CHAPTER II

STATUS, TYPIFICATION, AND PRIORITY OF NAMES

SECTION 2

TYPIFICATION

Article 10

10.1. The type of a name of a genus or of any subdivision of a genus is the type of a name of a species (except as provided by Art. 10.4). For purposes of designation or citation of a type, the species name alone suffices, i.e. it is considered as the full equivalent of its type (see also Rec. 40A.3).

Note 1. Terms such as “holotype”, “syntype”, and “lectotype”, as presently defined in Art. 9, although not applicable to the types of names at ranks higher than species, have sometimes been so used by analogy.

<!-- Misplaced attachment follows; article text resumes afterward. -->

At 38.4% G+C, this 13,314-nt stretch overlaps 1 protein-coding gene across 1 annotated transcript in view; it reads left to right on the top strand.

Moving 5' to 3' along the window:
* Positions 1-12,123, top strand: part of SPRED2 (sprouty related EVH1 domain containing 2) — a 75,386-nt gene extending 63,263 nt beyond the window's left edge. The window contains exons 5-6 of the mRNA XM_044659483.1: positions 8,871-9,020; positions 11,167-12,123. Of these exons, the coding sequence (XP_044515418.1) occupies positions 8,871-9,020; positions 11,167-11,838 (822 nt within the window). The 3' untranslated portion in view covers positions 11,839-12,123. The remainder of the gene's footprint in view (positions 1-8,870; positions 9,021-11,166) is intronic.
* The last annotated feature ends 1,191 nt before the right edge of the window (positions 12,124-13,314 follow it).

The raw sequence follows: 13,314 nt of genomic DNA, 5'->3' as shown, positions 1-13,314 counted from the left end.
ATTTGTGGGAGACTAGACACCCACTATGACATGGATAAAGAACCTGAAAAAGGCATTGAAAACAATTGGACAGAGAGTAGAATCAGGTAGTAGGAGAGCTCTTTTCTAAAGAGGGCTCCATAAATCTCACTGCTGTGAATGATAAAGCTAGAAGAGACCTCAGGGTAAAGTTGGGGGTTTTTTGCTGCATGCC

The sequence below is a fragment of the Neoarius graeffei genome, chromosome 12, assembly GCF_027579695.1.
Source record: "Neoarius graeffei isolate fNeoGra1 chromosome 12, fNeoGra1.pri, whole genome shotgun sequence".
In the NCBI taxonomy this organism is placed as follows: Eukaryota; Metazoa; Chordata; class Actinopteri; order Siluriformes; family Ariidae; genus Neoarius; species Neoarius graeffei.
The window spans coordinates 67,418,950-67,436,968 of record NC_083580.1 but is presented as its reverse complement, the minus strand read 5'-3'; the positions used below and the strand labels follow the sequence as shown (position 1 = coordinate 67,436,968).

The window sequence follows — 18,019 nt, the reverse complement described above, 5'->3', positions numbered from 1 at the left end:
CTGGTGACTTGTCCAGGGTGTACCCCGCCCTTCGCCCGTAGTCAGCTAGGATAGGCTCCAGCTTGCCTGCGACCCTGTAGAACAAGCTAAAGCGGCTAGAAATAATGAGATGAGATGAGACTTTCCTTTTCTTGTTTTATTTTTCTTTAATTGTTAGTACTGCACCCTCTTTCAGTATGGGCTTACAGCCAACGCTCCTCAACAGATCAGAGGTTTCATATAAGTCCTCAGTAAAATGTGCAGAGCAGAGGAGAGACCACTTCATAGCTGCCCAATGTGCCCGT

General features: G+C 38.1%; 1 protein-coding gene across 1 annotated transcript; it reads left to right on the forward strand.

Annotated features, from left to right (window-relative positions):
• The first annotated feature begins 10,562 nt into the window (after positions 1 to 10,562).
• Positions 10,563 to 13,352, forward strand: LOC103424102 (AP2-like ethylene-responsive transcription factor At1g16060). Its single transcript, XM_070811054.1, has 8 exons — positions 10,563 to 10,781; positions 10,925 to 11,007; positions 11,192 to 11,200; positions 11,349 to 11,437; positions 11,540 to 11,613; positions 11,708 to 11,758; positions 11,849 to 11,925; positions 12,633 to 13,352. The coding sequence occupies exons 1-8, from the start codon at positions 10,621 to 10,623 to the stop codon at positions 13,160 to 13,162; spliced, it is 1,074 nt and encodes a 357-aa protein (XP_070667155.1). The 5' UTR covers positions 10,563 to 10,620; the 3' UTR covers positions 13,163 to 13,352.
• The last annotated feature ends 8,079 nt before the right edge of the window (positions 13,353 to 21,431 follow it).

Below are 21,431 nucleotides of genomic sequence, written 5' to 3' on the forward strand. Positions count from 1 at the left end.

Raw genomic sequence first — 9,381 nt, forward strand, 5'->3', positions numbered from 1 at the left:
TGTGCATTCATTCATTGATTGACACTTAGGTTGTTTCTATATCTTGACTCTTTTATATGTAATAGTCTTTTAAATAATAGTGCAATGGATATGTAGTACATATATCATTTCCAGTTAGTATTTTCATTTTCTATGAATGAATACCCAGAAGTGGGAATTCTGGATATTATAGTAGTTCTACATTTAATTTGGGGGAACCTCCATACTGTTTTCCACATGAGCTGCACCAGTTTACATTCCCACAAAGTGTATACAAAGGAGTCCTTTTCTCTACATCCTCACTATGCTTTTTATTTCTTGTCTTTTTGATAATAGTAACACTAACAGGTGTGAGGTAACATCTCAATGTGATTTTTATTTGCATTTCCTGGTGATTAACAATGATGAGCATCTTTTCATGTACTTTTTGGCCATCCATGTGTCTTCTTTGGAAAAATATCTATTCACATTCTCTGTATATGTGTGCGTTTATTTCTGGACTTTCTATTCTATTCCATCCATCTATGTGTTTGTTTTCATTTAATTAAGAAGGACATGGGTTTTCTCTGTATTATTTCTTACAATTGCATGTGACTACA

10.2. If in the protologue of a name of a genus or of any subdivision of a genus the holotype or lectotype of one or more previously or simultaneously published species name(s) is definitely included (see Art. 10.3), the type must be chosen from among these types, unless (a) the type was indicated (Art. 10.8, 40.1, and 40.3) or designated by the author of the name; or (b) the name was sanctioned (Art. F.3), in which case the type may also be chosen from among the types of species names included in the sanctioning treatment. If no type of a previously or simultaneously published species name was definitely included, a type must be otherwise chosen, but the choice is to be superseded if it can be demonstrated that the selected type is not conspecific with any of the material associated with either the protologue or the sanctioning treatment.